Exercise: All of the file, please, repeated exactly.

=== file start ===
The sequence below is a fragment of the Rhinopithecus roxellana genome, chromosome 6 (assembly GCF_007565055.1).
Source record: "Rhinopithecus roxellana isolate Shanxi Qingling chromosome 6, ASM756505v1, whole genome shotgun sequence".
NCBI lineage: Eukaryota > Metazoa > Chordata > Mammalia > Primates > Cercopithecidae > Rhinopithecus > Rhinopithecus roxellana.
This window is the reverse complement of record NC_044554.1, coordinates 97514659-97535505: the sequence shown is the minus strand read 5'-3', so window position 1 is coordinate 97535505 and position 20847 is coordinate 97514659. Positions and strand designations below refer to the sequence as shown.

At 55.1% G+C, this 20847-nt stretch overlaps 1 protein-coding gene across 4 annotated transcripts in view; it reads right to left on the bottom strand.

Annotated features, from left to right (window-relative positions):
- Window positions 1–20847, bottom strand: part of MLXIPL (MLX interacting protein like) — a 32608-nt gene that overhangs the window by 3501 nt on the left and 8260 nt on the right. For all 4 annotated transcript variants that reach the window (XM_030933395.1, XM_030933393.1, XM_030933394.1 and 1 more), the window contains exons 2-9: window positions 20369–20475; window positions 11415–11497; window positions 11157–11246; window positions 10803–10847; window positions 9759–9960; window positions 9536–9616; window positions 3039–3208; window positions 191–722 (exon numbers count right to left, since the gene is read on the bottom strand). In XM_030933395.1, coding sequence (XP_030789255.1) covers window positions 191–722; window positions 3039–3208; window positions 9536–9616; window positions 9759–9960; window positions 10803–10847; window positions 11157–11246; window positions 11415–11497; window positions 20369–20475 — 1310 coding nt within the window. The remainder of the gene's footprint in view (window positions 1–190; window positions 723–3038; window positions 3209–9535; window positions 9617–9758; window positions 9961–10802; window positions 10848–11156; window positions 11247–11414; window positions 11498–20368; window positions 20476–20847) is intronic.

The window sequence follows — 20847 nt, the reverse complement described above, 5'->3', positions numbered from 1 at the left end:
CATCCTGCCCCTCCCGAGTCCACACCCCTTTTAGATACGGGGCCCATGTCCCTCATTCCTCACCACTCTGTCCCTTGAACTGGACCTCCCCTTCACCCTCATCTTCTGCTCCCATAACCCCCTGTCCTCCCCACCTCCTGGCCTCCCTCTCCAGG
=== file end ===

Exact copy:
The sequence below is a fragment of the Rhinopithecus roxellana genome, chromosome 6 (assembly GCF_007565055.1).
Source record: "Rhinopithecus roxellana isolate Shanxi Qingling chromosome 6, ASM756505v1, whole genome shotgun sequence".
NCBI lineage: Eukaryota > Metazoa > Chordata > Mammalia > Primates > Cercopithecidae > Rhinopithecus > Rhinopithecus roxellana.
This window is the reverse complement of record NC_044554.1, coordinates 97514659-97535505: the sequence shown is the minus strand read 5'-3', so window position 1 is coordinate 97535505 and position 20847 is coordinate 97514659. Positions and strand designations below refer to the sequence as shown.

At 55.1% G+C, this 20847-nt stretch overlaps 1 protein-coding gene across 4 annotated transcripts in view; it reads right to left on the bottom strand.

Annotated features, from left to right (window-relative positions):
- Window positions 1–20847, bottom strand: part of MLXIPL (MLX interacting protein like) — a 32608-nt gene that overhangs the window by 3501 nt on the left and 8260 nt on the right. For all 4 annotated transcript variants that reach the window (XM_030933395.1, XM_030933393.1, XM_030933394.1 and 1 more), the window contains exons 2-9: window positions 20369–20475; window positions 11415–11497; window positions 11157–11246; window positions 10803–10847; window positions 9759–9960; window positions 9536–9616; window positions 3039–3208; window positions 191–722 (exon numbers count right to left, since the gene is read on the bottom strand). In XM_030933395.1, coding sequence (XP_030789255.1) covers window positions 191–722; window positions 3039–3208; window positions 9536–9616; window positions 9759–9960; window positions 10803–10847; window positions 11157–11246; window positions 11415–11497; window positions 20369–20475 — 1310 coding nt within the window. The remainder of the gene's footprint in view (window positions 1–190; window positions 723–3038; window positions 3209–9535; window positions 9617–9758; window positions 9961–10802; window positions 10848–11156; window positions 11247–11414; window positions 11498–20368; window positions 20476–20847) is intronic.

The window sequence follows — 20847 nt, the reverse complement described above, 5'->3', positions numbered from 1 at the left end:
CATCCTGCCCCTCCCGAGTCCACACCCCTTTTAGATACGGGGCCCATGTCCCTCATTCCTCACCACTCTGTCCCTTGAACTGGACCTCCCCTTCACCCTCATCTTCTGCTCCCATAACCCCCTGTCCTCCCCACCTCCTGGCCTCCCTCTCCAGG